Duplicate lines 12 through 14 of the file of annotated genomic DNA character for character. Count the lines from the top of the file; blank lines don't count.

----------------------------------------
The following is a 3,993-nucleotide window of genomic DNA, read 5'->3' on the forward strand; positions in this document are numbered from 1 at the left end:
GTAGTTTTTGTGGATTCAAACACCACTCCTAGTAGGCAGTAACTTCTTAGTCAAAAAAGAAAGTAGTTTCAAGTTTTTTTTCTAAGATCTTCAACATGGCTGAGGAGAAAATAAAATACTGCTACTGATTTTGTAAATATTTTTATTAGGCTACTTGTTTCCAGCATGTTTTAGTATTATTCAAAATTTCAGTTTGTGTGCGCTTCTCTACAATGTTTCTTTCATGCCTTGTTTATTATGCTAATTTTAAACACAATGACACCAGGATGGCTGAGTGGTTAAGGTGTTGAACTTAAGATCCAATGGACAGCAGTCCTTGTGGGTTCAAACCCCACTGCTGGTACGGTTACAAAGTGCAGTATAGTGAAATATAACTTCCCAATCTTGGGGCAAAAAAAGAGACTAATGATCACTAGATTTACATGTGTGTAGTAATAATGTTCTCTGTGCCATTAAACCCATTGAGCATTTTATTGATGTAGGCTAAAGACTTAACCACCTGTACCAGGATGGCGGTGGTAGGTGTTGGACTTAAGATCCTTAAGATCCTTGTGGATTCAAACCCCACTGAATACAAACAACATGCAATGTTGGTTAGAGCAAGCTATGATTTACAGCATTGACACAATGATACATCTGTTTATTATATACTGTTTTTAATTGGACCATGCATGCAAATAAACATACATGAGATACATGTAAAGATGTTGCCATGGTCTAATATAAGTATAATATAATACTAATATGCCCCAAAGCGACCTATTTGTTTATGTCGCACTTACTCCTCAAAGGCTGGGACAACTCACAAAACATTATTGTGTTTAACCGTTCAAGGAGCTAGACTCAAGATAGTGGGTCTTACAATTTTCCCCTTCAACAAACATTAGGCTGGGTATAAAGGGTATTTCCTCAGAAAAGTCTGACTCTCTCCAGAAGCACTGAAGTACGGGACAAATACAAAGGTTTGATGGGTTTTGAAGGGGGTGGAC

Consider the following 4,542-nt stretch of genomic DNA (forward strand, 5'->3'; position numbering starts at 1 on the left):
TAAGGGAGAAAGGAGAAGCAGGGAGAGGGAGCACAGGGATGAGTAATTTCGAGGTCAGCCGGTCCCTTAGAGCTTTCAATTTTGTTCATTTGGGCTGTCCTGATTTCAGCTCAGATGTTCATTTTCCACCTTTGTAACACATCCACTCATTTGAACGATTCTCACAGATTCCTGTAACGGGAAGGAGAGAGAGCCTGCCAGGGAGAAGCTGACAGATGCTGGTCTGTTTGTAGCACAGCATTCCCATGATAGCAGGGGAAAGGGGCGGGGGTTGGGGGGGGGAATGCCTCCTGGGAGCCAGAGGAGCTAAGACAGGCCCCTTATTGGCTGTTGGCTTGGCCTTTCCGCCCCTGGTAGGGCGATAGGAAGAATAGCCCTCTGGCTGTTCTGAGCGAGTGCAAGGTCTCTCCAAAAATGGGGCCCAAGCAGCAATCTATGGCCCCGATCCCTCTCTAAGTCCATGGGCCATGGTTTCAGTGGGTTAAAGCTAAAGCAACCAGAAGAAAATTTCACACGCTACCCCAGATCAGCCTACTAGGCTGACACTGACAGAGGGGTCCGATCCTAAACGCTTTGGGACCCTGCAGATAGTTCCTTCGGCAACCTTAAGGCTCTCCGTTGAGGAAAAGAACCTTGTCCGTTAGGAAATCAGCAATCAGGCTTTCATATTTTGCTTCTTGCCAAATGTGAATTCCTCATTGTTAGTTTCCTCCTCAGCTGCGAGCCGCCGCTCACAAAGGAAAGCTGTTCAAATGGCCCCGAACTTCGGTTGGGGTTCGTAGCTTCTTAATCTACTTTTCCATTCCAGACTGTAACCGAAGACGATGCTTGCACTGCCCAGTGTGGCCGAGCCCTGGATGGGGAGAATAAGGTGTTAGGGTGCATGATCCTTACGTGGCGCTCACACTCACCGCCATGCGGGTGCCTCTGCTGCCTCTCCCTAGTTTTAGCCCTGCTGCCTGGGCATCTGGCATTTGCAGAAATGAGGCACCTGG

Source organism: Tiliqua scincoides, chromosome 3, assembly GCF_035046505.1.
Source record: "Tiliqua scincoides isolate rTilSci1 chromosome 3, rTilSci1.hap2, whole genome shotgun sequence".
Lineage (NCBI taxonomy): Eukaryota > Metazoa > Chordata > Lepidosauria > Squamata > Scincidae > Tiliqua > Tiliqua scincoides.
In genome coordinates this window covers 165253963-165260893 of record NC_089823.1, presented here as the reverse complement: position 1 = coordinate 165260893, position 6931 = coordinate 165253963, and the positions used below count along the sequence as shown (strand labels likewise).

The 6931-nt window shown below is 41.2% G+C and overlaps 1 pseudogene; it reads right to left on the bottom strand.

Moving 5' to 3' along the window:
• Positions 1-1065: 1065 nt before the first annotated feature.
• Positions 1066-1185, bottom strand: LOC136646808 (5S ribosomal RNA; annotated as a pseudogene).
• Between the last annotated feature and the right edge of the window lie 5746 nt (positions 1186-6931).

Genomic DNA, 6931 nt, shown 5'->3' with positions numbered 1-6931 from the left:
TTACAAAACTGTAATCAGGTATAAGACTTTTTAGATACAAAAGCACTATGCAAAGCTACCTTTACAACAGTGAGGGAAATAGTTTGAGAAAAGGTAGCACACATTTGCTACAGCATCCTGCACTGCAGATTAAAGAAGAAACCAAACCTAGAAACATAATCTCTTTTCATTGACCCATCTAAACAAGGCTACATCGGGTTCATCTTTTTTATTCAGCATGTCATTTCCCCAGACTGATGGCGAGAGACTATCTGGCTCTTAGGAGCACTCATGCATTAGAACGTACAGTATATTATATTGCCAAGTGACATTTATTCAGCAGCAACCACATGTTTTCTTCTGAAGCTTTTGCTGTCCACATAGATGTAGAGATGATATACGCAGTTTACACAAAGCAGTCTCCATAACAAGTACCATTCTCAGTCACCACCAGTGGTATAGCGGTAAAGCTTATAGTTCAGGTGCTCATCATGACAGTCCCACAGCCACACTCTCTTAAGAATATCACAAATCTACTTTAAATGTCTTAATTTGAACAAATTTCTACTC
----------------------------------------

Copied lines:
• Positions 1066-1185, bottom strand: LOC136646808 (5S ribosomal RNA; annotated as a pseudogene).
• Between the last annotated feature and the right edge of the window lie 5746 nt (positions 1186-6931).

Genomic DNA, 6931 nt, shown 5'->3' with positions numbered 1-6931 from the left: